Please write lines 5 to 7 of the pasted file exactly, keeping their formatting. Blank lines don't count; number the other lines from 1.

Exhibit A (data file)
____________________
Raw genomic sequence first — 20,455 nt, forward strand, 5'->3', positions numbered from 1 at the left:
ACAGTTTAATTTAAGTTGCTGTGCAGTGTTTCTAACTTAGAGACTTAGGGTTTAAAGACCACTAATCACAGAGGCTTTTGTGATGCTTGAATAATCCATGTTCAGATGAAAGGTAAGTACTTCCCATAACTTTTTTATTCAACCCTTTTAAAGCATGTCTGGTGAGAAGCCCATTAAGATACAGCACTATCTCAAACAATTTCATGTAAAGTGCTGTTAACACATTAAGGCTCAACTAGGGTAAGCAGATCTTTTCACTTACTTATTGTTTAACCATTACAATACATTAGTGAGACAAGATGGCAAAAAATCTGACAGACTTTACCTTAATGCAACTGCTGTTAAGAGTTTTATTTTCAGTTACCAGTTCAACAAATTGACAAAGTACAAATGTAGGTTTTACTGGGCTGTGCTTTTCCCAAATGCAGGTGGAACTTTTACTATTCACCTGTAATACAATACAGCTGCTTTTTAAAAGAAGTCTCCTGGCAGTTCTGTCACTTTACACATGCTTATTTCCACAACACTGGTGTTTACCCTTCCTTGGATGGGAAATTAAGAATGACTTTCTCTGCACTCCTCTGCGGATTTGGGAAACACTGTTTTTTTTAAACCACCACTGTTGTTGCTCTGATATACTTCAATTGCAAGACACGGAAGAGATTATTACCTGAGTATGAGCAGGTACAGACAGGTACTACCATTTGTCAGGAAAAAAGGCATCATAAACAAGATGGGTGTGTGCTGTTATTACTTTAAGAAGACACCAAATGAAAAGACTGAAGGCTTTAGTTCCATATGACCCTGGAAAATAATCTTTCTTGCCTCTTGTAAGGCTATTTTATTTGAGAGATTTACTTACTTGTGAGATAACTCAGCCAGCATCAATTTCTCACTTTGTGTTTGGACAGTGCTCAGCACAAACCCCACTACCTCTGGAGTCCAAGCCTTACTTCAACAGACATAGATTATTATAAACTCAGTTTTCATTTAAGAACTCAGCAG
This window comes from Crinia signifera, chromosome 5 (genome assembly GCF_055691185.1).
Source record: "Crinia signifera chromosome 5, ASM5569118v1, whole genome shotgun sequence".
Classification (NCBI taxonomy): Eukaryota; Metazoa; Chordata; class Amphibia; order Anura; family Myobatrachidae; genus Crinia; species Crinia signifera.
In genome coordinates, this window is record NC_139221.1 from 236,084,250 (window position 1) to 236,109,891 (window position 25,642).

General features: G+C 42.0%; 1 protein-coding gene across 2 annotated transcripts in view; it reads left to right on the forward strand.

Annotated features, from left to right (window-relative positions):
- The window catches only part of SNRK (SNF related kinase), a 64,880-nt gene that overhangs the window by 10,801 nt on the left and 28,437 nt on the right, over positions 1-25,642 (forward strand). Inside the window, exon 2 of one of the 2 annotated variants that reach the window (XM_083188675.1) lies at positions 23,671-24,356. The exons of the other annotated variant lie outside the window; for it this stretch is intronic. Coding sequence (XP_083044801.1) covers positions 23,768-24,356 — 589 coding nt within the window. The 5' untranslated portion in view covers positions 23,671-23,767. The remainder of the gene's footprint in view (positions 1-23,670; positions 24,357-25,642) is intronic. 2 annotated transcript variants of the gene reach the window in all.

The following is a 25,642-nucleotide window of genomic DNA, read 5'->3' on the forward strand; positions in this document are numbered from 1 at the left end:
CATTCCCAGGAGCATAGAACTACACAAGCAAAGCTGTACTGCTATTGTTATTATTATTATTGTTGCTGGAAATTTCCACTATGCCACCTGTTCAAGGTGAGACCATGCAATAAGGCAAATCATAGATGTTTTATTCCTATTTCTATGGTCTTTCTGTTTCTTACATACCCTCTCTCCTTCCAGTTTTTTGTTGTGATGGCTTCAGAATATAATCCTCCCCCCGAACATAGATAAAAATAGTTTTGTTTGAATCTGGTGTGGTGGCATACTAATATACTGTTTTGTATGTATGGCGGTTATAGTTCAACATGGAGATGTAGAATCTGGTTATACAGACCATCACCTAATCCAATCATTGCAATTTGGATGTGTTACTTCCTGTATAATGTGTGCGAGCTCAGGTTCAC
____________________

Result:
Classification (NCBI taxonomy): Eukaryota; Metazoa; Chordata; class Amphibia; order Anura; family Myobatrachidae; genus Crinia; species Crinia signifera.
In genome coordinates, this window is record NC_139221.1 from 236,084,250 (window position 1) to 236,109,891 (window position 25,642).

General features: G+C 42.0%; 1 protein-coding gene across 2 annotated transcripts in view; it reads left to right on the forward strand.